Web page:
I caught myself yesterday in the act of projecting my own expectations of someone on to them instead of solely celebrating their achievement. It wasn’t a major gaffe, and it didn’t create any friction but that was only because I recognized what I was doing and changed my response. Maybe you’ve done something similar to this too.
You see, I am co-facilitating a brand-new initiative where I work; a one-week only, quick dive into the basics of job searching. My co-worker and I created this and have given it the name, Job Search Fundamentals. We invited 12 people in receipt of social assistance to partake; some are post-secondary students off for the summer and returning to school in September, and others are just looking for full or part-time employment. This program also bridges between two other programs we run, a three-week workshop looking at what employers want these days and a two-week intensive job search program with higher expectations that not everyone is necessarily up to.
One participant came highly referred by a colleague of mine. She’d taken an Office Administration program for 18 weeks prior to this week, as she had recognized that to compete successfully for employment, she’d need to upgrade her skills. Yes, she’s a smart one. Anyhow, she came highly referred and after having met her on the first day, I could immediately see why. She did all the small things that mark someone as ready, professional and committed to their ultimate success.
She constantly takes notes, writing down key information shared. Where others nod their heads and show they are listening keenly, she’s doing that and documenting what’s being shared with her because honestly, no one is going to remember all the gems shared with them as new ones come at them all day long. She smiles, laughs, engages with her fellow classmates, asks questions, has excellent eye contact with us as facilitators and most importantly, when it’s time to work independently, she has demonstrated a consistent ability to take what’s shared with her and then implement those new ideas into her own work. She’s in my so-called top 5 I suppose of people who have made a lasting, positive impression on me; she’s that good.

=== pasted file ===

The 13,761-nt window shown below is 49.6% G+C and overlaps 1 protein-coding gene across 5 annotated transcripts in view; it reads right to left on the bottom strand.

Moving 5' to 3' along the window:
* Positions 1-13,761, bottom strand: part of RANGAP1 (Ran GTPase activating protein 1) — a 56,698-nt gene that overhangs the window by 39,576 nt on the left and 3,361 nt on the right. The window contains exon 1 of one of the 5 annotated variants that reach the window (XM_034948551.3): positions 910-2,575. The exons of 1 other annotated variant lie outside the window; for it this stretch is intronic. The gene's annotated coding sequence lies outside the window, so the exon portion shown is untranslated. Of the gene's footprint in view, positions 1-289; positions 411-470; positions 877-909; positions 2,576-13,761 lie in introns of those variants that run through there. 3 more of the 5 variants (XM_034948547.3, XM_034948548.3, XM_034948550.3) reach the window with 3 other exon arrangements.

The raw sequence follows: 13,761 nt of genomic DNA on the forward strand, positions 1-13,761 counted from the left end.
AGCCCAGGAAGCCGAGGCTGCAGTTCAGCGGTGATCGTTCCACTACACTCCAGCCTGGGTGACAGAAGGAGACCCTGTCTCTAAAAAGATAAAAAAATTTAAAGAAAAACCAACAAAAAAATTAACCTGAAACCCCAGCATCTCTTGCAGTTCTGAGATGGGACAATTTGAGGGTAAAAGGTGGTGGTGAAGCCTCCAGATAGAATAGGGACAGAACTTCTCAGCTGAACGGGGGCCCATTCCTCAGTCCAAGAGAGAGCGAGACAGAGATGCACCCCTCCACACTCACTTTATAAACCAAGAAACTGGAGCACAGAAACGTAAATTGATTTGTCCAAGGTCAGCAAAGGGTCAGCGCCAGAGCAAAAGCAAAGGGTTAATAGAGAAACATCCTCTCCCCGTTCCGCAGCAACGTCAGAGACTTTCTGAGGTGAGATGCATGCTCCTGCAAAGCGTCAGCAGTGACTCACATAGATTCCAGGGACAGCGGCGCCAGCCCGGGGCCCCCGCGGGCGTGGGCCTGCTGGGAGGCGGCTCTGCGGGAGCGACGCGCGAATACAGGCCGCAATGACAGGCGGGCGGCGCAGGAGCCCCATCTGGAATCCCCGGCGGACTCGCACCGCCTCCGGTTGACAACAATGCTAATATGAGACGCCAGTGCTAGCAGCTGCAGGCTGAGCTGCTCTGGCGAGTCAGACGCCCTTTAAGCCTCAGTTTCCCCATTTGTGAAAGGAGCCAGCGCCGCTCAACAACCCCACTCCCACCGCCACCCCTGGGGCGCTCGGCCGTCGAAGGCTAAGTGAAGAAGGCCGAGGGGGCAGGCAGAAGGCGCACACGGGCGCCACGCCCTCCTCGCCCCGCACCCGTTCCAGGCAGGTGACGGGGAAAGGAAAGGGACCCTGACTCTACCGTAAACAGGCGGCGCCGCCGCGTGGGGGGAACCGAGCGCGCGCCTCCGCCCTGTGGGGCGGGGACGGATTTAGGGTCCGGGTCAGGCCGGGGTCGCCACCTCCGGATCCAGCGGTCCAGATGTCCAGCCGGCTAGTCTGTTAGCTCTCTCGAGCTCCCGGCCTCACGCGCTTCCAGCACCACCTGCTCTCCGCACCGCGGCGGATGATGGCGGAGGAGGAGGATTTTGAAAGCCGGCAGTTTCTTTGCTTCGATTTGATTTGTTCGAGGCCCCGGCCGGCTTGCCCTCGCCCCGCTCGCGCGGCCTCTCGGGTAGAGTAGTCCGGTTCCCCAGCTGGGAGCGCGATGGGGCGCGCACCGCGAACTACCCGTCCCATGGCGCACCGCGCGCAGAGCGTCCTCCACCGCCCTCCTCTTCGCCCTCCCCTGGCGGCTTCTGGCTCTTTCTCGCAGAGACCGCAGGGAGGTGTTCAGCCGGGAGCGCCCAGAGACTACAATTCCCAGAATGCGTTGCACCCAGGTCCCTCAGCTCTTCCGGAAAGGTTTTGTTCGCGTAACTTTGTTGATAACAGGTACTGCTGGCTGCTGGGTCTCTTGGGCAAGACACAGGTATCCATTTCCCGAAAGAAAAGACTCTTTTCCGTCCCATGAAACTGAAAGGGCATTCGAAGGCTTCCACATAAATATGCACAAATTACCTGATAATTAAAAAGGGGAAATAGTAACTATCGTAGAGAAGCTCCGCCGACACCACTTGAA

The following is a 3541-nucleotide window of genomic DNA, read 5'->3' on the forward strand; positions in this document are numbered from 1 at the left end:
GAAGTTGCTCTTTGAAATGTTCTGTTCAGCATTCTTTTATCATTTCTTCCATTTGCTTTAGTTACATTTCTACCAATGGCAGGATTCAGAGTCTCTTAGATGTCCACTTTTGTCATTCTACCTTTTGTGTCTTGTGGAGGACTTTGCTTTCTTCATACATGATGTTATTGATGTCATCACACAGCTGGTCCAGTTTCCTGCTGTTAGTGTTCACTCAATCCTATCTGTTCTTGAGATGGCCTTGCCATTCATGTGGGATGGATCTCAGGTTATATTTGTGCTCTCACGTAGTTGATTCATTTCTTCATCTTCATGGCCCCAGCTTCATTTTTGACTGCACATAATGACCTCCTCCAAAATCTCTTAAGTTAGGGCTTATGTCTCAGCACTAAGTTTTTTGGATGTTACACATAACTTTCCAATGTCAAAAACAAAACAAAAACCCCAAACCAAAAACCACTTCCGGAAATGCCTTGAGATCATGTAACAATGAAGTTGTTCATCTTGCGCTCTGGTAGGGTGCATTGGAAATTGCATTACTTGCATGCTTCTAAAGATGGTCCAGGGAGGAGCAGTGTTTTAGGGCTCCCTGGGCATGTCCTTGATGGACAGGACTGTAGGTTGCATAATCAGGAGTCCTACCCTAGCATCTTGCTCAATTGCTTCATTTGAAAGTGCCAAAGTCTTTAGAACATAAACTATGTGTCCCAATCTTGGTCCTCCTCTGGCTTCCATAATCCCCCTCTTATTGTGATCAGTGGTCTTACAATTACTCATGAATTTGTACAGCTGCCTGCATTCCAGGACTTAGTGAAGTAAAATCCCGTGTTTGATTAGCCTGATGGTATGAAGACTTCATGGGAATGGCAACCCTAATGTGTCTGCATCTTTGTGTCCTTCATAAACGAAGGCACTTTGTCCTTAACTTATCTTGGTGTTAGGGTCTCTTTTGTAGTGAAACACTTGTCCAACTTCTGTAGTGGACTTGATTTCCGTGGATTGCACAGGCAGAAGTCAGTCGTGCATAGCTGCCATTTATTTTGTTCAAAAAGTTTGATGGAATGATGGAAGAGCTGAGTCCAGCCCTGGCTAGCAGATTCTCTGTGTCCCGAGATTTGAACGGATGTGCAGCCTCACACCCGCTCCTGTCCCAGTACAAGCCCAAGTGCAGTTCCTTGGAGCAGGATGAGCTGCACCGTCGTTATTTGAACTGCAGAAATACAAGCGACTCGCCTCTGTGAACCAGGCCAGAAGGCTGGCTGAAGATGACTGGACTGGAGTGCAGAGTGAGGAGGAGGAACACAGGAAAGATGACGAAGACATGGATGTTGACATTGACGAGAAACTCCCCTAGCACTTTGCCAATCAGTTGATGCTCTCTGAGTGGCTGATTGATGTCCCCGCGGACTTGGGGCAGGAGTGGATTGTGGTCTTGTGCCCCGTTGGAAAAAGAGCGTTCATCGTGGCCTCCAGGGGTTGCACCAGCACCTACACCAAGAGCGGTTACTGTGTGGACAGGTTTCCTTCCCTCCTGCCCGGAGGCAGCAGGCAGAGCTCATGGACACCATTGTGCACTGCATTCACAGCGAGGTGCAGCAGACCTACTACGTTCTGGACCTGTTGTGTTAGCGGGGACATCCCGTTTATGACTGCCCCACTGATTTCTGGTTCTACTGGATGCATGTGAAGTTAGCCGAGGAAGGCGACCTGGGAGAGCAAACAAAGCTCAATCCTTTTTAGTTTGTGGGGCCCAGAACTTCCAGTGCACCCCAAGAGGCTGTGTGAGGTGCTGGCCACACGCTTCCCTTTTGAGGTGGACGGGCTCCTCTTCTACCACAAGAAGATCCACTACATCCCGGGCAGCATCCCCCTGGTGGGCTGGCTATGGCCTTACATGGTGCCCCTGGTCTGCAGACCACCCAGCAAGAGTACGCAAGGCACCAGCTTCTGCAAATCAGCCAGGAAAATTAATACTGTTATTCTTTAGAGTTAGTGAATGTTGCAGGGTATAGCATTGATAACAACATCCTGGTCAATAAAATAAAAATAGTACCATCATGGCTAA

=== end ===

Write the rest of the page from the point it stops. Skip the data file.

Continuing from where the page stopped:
Yesterday her commitment to finding employment paid off. She received a call and stepped out of class and when she came back in, she was in a state of absolute jubilation. “I just got a job! I’m so excited!”, she said. Everyone was happy for her. Turns out this job she got was with a private education centre, where she’ll be working three days a week starting in September 2019. Between now and then, there will be some training in late May and early June before they recess for the summer. This was a job she was really hoping for among those she has been applying to.
Now me? As much as I’m happy for her, I couldn’t help but think, it’s only part-time and it doesn’t start until September. She can do better. While it pays more than minimum wage, the salary isn’t going to get her and her two children off of assistance; not without an increase down the road or additional hours at any rate. In seconds, I asked her then if her plan was to exit the program after only the three days, or was she going to complete the remaining two day and look for a second position to create more hours overall or find perhaps a better job that starts sooner, with full-time hours and higher income. She decided to remain and finish out the week with us to everyone’s delight.
So, there I was, wanting more for her; seeing more potential in her, knowing she could win herself a position with more hours, higher pay, benefits, etc. I even started to share this with her – removed from the group where we discussed the details of the job. And then, I caught myself. I was in the act of projecting my expectations for her on to her; trying to get her to see things as I saw them. It was like I was saying, “I’m not as excited as you are… you can do better.”
Luckily, I stopped and changed my mindset. While I know some of her life’s journey to date, maybe this is exactly what she needs and all she can handle at the moment. It may be perfect for her, allow her the summer with her two children, and have this job to look forward to in the fall when they return to school. Maybe as she gets into the role, she will indeed want more, gain confidence in her abilities and with this job on her future resume, compete better for a job that does indeed have her realize her financial independence for good. In other words, in her time, not my time. It’s her life, not her life as scripted by Kelly Mitchell; well-meaning and meaning-to-be-helpful me. So yes, I’m excited for her and thrilled to see the way she shared that excitement for the others around her to join in because jubilation is contagious.
I share my experience as a reminder to us all. We may want more for those we see great potential in. It serves us well to celebrate progress in others, be aware of our own expectations and avoid imposing or projecting them on others.